There are a few reasons why specialty pet food makers may not want to sell to Jet.com. The first is that some prefer to exclusively sell their products through brick-and-mortar shops, because they view that experience as being more white-glove than an online experience. The second reason is manufacturers see Jet as undervaluing their premium products through its discounts. Thirdly, these manufacturers may have signed deals with other online merchants promising not to sell on competing sites.
Pet food maker Rawz boasts high-protein, grain-free dog and cat food, claiming it’s the next best thing to a completely raw diet. Raw diets, which can include a blend of bones, raw meat, fish, eggs, organs, and other animal parts, are supposedly healthier for cats and dogs than most manufactured foods. But they are difficult to prepare, have a high ick factor, and can be expensive. Rawz dehydrates a variety of poultry and fish and turns it into kibble. The grain-free food doesn’t come cheap, but consumers know they’re paying for a quality product. The company also donates 100% of its profits to charity.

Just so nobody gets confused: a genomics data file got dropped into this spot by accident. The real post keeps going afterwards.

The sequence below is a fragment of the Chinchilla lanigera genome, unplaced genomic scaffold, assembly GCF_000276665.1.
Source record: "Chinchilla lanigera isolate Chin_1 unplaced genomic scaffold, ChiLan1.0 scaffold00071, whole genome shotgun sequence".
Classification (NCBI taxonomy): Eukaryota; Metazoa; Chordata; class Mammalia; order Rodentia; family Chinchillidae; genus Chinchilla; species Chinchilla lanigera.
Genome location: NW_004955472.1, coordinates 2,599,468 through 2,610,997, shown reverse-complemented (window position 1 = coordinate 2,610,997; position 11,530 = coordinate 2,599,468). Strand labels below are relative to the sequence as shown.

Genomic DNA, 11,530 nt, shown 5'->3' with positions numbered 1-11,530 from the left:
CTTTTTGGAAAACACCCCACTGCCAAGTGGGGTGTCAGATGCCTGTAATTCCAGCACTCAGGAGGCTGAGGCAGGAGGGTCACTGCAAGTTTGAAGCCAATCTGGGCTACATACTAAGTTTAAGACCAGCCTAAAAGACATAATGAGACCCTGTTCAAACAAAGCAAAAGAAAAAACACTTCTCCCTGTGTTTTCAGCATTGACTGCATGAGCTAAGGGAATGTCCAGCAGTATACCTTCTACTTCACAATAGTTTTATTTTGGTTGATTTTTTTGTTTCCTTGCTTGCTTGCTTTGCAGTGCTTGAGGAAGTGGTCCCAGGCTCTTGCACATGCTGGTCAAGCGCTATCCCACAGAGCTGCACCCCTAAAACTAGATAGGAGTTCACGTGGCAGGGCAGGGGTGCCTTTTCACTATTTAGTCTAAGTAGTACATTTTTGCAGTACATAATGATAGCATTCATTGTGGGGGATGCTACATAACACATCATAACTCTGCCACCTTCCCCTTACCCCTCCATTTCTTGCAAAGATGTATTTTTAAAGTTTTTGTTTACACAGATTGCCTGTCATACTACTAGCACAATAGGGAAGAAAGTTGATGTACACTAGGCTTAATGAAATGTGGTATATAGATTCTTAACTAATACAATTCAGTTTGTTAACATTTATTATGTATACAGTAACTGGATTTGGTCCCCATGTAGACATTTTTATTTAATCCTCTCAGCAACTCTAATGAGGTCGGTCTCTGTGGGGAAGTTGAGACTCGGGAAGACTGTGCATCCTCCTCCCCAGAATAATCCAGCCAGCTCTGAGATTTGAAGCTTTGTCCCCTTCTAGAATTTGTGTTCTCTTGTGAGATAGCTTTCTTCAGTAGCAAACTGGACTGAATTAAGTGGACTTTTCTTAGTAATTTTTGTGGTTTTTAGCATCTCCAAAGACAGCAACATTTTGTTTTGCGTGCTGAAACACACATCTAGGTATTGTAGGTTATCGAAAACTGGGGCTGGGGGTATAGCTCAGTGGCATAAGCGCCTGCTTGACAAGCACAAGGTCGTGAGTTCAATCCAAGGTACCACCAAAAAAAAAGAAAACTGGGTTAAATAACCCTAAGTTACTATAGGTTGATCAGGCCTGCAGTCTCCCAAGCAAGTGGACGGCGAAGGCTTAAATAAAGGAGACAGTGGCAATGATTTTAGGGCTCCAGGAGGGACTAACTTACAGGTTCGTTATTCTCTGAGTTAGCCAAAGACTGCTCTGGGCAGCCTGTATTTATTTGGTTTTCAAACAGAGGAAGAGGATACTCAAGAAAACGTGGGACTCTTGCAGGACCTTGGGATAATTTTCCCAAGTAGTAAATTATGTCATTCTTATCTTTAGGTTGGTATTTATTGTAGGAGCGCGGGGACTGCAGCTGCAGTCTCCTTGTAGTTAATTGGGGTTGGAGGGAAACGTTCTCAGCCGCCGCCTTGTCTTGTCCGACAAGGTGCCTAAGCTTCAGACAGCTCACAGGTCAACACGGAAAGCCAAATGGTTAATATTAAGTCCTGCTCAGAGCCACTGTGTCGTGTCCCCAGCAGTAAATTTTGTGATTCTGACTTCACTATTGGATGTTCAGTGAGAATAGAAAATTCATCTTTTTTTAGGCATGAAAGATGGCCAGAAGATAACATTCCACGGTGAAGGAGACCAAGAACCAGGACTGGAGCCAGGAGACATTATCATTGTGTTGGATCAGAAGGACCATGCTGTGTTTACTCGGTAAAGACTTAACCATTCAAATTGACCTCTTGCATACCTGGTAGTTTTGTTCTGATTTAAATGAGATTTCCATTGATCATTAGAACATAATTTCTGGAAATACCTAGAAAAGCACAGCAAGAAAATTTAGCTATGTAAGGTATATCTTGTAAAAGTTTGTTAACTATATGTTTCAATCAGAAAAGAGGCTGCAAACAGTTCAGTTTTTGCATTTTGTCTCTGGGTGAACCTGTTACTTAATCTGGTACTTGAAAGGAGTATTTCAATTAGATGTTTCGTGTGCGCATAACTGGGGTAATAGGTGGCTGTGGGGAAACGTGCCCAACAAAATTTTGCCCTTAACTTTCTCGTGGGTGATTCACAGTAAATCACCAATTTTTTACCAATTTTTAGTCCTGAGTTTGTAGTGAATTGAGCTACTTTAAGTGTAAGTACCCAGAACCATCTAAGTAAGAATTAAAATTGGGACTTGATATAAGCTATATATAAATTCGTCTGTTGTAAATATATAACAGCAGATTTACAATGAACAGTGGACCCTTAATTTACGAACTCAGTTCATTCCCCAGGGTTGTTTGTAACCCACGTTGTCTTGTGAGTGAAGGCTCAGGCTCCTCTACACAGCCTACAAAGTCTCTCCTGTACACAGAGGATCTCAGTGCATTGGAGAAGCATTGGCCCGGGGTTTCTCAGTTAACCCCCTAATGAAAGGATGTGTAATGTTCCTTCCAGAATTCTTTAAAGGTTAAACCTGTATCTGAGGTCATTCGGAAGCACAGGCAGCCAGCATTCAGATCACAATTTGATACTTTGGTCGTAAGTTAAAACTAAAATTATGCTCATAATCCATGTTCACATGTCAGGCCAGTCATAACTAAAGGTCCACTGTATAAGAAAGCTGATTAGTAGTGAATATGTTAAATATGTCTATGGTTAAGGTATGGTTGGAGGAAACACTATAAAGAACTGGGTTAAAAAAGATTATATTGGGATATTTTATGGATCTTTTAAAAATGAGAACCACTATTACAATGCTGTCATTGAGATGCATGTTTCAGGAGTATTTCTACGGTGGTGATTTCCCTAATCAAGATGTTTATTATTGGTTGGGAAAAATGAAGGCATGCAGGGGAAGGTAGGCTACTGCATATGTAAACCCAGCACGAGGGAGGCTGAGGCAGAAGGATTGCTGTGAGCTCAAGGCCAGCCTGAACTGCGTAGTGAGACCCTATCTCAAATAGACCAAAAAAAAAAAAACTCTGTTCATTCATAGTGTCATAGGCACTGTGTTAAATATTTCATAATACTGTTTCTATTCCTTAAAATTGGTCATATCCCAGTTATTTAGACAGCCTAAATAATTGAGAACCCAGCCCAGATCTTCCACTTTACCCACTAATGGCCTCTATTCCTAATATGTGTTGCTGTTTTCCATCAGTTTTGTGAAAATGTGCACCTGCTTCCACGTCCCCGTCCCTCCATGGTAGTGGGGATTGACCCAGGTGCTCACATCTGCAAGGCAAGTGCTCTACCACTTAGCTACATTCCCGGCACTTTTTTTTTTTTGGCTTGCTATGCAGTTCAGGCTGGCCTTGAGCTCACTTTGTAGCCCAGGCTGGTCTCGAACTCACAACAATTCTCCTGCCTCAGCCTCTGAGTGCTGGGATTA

A Jet representative approached Rawz founder and CEO Jim Scott, wanting to sell Rawz on its site, but Scott told them he only sells to brick-and-mortar stores. Scott feels pet specialty shops offer a more personal shopping experience than online stores. Amazon has tried to re-create this same intimacy through reviews, but Scott would argue it’s not the same. Store clerks can wax poetic about the benefits of each product and make personal recommendations to pet owners. “It’s a nutritional consultation, is really what it is, and you can’t get that online,” he says.